Thanks, Hanna. When I remember that everything I do can connect me with wisdom, I never waste my time.

  • Jacki Dilley

    Hi Vincent,

    Thich Nhat Hanh’s book is great, isn’t it? He shares such great techniques, and I’m glad you find them helpful.

    Something as simple as our breath is so powerful for grounding us. When my thoughts are racing and I remember to spend some time with my breath, peace comes.

  • eleri morales

    Hi Jacki, I feel very identify with your post, I have been practicing this a lot when I help my wife to prepare daily meal, when I clean the front of my house, I concentrate in every movements of my arms, pick up garbage, etc. It is no easy, because, thougts appears, but I come back to concentrate in my actions.

  • MsJean

    “You don’t have to try to so hard.” That statement alone helps more than you know. I’ve always done what others have expected of me and now I’m trying to figure out what I want to do with my own life and I feel like I’m floundering… But after reading your article I think I may be trying too hard, I’m trying to force it instead of relaxing. Beginning today I’m going start practicing mindfulness. Thank you.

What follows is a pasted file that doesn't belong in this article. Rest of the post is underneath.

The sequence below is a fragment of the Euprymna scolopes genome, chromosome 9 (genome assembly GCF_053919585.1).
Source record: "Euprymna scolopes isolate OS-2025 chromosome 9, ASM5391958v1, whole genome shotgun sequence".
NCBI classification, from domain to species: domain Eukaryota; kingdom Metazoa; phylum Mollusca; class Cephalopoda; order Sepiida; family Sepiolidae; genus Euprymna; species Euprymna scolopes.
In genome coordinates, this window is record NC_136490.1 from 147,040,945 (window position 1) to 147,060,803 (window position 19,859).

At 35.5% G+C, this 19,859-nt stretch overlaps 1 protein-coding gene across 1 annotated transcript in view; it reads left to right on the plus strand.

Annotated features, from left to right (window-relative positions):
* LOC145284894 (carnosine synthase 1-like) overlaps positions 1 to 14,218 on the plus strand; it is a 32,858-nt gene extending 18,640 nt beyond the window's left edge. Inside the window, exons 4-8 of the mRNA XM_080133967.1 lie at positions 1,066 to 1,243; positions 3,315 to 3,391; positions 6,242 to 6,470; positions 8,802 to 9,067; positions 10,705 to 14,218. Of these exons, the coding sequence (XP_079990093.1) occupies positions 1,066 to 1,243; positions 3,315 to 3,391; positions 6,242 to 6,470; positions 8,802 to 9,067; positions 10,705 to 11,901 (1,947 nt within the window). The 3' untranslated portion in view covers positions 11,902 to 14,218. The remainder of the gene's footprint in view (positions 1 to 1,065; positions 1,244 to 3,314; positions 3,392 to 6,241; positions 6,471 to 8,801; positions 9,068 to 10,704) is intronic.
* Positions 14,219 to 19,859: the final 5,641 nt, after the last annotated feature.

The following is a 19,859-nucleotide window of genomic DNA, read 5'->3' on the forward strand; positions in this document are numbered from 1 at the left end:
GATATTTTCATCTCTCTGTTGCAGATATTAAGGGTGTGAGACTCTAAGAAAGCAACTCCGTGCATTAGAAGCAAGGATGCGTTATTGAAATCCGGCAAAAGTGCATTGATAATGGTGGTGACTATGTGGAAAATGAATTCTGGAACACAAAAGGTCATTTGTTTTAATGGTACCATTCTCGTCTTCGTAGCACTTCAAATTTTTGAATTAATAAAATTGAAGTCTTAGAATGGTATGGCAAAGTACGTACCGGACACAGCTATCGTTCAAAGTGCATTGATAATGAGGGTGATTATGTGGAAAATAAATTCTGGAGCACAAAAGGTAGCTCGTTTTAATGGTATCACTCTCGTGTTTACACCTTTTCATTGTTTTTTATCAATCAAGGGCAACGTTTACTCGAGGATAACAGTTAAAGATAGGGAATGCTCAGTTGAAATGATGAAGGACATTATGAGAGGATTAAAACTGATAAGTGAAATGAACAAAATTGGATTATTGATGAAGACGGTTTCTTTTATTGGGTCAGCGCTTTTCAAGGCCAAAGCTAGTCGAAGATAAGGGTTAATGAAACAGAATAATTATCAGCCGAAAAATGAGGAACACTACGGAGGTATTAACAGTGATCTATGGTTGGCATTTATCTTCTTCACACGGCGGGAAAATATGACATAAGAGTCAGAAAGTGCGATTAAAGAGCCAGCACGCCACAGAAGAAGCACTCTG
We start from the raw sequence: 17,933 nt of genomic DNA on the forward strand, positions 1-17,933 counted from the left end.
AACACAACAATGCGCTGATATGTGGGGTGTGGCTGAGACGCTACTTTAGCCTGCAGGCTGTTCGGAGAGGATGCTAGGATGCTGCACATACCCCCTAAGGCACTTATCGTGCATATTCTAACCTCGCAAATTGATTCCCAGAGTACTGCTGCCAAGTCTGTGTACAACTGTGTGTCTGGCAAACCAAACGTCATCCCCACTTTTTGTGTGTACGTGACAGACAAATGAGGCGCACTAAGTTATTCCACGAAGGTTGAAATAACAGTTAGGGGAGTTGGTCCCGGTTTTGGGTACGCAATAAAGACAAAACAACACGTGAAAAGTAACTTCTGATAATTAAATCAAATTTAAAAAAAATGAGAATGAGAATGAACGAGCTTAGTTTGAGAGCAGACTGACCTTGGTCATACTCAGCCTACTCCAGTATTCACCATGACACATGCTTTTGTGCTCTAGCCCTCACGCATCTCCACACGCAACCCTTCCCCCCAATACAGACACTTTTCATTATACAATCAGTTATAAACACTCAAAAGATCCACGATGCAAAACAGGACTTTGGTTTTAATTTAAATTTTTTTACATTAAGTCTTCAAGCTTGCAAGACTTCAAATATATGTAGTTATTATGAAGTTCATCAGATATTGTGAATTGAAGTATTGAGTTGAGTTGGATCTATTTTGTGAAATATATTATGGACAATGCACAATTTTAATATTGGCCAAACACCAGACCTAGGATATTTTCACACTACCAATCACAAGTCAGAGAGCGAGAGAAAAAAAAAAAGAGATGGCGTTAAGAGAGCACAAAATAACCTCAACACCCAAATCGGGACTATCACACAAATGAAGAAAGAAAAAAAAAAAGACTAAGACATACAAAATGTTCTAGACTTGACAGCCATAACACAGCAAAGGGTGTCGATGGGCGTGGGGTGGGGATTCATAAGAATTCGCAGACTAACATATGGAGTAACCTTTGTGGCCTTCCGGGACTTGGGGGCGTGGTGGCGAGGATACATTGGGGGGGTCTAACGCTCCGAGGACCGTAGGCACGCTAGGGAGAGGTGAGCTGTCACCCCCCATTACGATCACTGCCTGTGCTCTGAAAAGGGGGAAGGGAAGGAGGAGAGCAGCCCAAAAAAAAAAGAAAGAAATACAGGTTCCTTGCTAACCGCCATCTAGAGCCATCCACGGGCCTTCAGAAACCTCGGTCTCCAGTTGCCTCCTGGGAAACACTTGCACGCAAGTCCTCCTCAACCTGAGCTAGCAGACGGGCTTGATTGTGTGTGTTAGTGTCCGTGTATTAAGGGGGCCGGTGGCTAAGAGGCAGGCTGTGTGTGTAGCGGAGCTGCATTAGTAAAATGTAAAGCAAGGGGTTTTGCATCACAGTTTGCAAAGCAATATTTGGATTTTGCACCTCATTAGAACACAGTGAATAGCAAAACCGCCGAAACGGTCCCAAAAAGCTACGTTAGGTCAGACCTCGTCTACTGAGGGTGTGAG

• Jacki Dilley

    Hi Ms. Jean,

    I’m glad this was helpful and the light bulb went on about trying too hard.

    I know what you mean — I think a lot of us try to force things. That’s one of the places where my mindfulness practice helps me the most — letting me see when I’m pressuring myself. And that it’s ok to let go.

  • Jacki Dilley

    Hi Eleri,

    You have it! It’s much easier for some of us to practice mindfulness while we’re moving. It can get us out of our heads and into our bodies.

    It’s the decision to come back to our mindful focus, over and over, that is the key to meditation. Thanks for sharing about how you meditate.

  • Jeff Noble

    I know exactly what I am supposed to be doing, but I am not. My life was meant to be spent with canines. I am a certified trainer and I have tried several times to get a training business off the ground to no avail. The people I worked with don’t follow thru and don’t want to pay the cost. Suggestions?